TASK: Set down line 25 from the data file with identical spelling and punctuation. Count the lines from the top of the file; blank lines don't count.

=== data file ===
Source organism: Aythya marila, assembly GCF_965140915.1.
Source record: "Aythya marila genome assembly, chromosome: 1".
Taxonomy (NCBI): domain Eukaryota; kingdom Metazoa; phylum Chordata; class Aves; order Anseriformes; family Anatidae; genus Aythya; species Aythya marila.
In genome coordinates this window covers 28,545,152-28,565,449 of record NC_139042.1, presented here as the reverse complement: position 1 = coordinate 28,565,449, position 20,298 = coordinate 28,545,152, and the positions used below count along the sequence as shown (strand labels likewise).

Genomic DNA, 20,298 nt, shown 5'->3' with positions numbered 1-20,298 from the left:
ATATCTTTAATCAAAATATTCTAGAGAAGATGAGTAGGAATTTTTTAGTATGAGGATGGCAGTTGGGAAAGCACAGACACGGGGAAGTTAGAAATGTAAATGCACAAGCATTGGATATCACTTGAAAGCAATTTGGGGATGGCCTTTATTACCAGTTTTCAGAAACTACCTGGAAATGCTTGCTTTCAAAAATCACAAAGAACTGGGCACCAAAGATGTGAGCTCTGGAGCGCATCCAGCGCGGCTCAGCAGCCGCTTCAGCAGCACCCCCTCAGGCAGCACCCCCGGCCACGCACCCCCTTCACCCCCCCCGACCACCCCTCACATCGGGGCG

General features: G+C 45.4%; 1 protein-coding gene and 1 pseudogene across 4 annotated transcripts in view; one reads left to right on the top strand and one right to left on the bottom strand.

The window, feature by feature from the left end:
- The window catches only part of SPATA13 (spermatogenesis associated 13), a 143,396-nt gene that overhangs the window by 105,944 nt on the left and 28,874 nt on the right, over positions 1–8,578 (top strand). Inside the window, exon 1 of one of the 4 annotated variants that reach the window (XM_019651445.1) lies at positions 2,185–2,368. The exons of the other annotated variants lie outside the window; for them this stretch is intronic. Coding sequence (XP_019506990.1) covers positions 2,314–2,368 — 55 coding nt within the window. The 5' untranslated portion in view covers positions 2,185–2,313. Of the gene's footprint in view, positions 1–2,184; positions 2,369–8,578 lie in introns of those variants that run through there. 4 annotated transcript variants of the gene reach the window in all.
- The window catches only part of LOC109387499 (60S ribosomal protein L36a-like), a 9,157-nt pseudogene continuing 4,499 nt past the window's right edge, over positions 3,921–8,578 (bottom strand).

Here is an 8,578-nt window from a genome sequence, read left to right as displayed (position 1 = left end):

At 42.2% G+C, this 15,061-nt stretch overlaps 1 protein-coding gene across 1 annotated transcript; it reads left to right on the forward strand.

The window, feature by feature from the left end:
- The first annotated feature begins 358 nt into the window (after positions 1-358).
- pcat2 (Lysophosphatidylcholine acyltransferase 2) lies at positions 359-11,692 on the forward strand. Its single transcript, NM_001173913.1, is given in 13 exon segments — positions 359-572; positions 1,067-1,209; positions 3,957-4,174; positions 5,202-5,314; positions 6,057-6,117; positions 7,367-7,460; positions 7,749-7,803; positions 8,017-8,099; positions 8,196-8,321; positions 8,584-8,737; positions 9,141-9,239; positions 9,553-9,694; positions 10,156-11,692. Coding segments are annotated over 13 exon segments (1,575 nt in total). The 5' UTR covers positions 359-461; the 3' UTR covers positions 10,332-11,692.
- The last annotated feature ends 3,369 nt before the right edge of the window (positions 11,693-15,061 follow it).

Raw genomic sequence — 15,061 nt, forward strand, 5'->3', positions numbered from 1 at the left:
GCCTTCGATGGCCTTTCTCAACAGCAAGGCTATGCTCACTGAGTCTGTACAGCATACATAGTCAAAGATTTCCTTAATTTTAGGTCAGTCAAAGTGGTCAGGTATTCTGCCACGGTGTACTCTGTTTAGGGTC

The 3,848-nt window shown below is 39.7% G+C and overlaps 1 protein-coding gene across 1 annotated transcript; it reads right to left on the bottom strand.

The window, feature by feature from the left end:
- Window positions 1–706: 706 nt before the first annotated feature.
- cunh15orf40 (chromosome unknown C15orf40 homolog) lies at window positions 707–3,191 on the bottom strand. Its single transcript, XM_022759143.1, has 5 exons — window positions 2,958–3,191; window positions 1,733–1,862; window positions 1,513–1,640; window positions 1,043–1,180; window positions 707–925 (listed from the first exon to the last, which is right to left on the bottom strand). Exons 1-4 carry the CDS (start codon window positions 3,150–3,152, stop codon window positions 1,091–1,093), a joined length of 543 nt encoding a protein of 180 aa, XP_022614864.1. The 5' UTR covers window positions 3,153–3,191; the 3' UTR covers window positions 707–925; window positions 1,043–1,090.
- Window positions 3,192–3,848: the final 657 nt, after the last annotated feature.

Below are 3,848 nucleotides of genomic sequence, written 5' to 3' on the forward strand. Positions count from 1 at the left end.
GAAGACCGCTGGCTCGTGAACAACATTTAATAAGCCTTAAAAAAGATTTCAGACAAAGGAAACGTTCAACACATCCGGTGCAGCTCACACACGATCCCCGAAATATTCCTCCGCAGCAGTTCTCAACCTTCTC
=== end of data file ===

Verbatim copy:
GAAGACCGCTGGCTCGTGAACAACATTTAATAAGCCTTAAAAAAGATTTCAGACAAAGGAAACGTTCAACACATCCGGTGCAGCTCACACACGATCCCCGAAATATTCCTCCGCAGCAGTTCTCAACCTTCTC